Arizona's first movie production studio won approval Monday to develop a facility in east Mesa that its developer sees as an inexpensive alternative to Hollywood.
Mesa approved plans for Gateway Studios, whose soundstages could host production of movies, television shows, commercials and game shows.
Developer Vince Stark assembled the plan after seeing productions go to New Mexico and other smaller states instead of Arizona. The state is closer to the center of the film world in California, he said, and is a natural option for producers who need facilities without paying Southern California prices.
Stark plans to start construction in August 2010 and open in about two years. The recession won't affect plans, but the expiration of a state tax incentive for moviemakers could halt progress, Stark said.
Arizona's tax incentive will expire at the end of 2010 and must be renewed for Arizona to compete, as nearly every other state offers perks for the movie industry, Stark said. He's working with the Arizona Film and Media Coalition, an industry lobbying group, to urge the Legislature to support an extension.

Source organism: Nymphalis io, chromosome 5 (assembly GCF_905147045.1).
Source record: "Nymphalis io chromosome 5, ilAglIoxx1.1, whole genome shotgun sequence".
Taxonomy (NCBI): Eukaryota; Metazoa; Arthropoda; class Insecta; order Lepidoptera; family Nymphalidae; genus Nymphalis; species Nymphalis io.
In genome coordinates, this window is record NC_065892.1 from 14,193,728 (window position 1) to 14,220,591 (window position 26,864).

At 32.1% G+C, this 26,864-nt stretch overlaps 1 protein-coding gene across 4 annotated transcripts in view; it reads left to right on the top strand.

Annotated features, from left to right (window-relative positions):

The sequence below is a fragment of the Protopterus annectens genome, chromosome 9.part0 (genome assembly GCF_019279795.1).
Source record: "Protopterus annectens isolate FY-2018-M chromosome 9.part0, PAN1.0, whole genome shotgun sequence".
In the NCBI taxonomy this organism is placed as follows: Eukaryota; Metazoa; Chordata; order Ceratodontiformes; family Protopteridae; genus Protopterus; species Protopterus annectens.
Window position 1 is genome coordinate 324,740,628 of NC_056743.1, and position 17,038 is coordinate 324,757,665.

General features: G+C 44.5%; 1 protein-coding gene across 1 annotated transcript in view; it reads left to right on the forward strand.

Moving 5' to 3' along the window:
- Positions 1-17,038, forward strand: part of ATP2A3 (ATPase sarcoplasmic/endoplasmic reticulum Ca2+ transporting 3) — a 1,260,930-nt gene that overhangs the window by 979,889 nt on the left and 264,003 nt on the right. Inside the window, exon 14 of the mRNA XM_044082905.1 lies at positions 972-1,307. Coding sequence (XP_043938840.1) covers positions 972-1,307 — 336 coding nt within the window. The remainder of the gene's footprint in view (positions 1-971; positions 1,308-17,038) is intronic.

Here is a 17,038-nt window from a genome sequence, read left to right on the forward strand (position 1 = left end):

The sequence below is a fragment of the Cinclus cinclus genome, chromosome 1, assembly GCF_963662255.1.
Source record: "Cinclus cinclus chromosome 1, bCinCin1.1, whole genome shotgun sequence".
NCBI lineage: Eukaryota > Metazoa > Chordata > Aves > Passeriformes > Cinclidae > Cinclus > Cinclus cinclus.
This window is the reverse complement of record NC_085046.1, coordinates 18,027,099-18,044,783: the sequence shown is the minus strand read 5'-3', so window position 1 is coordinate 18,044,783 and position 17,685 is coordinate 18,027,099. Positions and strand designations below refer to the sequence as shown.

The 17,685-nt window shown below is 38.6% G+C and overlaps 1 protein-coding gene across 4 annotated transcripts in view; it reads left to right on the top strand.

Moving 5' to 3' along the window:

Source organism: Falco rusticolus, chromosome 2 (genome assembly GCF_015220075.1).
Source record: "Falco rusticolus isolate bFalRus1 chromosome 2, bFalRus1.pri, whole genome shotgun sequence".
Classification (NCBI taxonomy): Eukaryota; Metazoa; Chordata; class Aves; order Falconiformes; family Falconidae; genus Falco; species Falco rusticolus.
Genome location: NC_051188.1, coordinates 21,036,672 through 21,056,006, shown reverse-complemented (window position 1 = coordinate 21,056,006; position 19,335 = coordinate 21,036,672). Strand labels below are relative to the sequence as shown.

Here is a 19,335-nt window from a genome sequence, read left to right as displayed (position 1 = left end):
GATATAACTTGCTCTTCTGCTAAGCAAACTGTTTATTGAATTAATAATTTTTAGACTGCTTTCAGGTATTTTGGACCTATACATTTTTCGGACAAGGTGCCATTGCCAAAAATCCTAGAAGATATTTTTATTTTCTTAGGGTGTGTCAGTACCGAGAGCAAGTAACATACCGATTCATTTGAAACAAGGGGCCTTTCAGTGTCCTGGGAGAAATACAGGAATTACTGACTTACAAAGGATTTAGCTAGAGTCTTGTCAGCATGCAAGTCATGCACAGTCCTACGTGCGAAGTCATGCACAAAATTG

"That's the one remaining speed bump we have to pass," Stark said.
Gateway Studios would sit on 55 acres at Hawes and Germann roads and feature eight soundstages and many other buildings for support services. A first phase would include half the stages and cost about $42 million, while the entire project will cost $70 at build-out.
The studios would employ 250 people, and perhaps thousands of related jobs would eventually open up because of the productions, Stark said.
Arizona has a rich history of filmmaking, including "Gunfight at the O.K. Corral," "Psycho" and "National Lampoon's Vacation." The history helps draw moviemakers, Stark said, but he said they'd like soundstages whether they are using Arizona's natural backdrops in their films or even if they just need an indoor facility at a low cost. The planned studios would be key to convincing filmmakers that Arizona is a natural place to do business, he said.
"The industry here has to be more aggressive, and the state has to be more aggressive in attracting the industry," Stark said.